The Crush.March2021 - 1

Volume 48 Issue 3 March 2021


Soil Health, Quality Factors in Vineyard Management
By Ted Rieger
Soil characteristics and health are important considerations for
siting, developing and managing vineyards. Although significant
research has been conducted to evaluate and understand soil
physical and chemical characteristics, less is understood about
soil health related to soil biology, ecosystems and processes
within soils.
Studies indicate that vineyard soil health can be enhanced with
three management practices: reducing soil disturbance/tillage,
planting cover crops and increasing soil organic matter with
compost applications.
A recent UC Davis (UCD) Department of Viticulture and Enology
virtual short course - " Healthy Vineyard Soils " - presented
current knowledge and research to better understand how to
integrate principles of soil health into grapevine production
in California. Dr. Christina Lazcano of the UCD Department
of Land, Air and Water Resources distinguished between the
concepts of soil health and soil quality. Soil quality includes soil
fertility; the amounts of chemical nutrients such as nitrogen
(N), phosphorous (P) and potassium (K); and soil texture.
Soil health is more related to processes and functions and the
capacity to supply nutrients to the plant. The Natural Resources
Conservation Service (NRCS) defines soil health as, " The
continued capacity of soil to function as a vital living ecosystem
that sustains plants, animals and humans. "
Lazcano said the idea that " soils are living systems " is a
newer concept. " More work is being done to learn about
soil biological systems and it shows that soils are very
diverse ecosystems, " she said. Soil is an essential and
non-renewable resource, not only for crop
production, but is also being viewed as
important for environmental quality and
climate change mitigation.

A soil pit is displayed during a field day in the Lodi AVA. Photo: Ted Rieger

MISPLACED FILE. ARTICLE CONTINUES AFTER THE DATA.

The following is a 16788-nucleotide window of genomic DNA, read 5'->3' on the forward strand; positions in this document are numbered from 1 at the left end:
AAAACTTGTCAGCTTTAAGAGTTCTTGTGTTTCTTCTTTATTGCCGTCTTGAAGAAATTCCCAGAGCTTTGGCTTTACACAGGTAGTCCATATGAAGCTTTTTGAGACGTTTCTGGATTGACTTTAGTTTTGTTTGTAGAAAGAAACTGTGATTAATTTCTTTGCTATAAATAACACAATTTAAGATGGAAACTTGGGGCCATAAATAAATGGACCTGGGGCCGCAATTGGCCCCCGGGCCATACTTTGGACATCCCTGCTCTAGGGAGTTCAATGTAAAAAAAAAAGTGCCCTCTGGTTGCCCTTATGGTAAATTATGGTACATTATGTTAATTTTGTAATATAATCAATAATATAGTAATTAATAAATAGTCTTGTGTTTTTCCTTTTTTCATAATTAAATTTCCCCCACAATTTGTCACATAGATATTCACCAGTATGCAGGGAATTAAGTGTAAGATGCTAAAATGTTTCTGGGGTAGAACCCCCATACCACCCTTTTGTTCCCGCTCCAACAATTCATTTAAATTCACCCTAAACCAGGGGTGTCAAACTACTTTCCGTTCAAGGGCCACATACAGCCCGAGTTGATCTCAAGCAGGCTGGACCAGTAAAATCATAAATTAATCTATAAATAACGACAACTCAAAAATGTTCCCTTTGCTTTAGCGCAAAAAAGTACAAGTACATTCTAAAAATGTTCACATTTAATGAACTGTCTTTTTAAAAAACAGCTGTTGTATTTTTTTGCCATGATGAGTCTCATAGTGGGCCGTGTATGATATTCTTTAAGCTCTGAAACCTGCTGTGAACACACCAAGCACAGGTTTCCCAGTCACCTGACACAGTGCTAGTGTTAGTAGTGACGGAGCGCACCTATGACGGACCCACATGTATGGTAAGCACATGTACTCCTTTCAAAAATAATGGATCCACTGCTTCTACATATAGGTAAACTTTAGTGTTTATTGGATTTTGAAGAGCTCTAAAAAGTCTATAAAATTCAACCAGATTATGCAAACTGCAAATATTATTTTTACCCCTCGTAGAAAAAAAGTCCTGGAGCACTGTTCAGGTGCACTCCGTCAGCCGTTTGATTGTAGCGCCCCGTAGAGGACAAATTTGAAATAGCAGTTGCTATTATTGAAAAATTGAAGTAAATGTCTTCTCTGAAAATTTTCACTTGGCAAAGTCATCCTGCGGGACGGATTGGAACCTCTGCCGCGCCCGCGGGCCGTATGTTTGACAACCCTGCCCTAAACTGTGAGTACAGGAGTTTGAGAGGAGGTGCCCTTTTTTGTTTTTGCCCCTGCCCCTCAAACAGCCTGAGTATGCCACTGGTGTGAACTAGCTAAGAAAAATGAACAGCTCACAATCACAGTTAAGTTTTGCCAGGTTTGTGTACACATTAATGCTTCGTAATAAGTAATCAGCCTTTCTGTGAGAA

Properties of healthy soils include: good water infiltration,
drainage and storage; the ability to support high yield and high
quality crops; efficiently supplying nutrients to plants; retaining
and recycling nutrients; carbon (C) storage; reducing greenhouse
gases (GHG); maintaining diversity in soil organisms; and having
high microbial capacities. " The tractor row has the highest
potential to sequester carbon, " Lazcano said. " Layering compost
applications with cover crops are potentially beneficial practices. "
UC Cooperative Extension viticulture specialist Dr. Kaan Kurtural
said significant vineyard development and redevelopment are
occurring in California, and he provided information about
soil characteristics and evaluation in preparing vineyard sites.
General soil factors to consider include: tilth (physical suitability
to grow the crop); physical limitations (poor drainage, other
barriers); chemical limitations (lime content or high magnesium/
Mg); fertility (excess or insufficient organic matter); and soil
variability (a challenge to uniform growth).


The Crush.March2021

Table of Contents for the Digital Edition of The Crush.March2021

The Crush.March2021 - 1
The Crush.March2021 - 2
The Crush.March2021 - 3
The Crush.March2021 - 4
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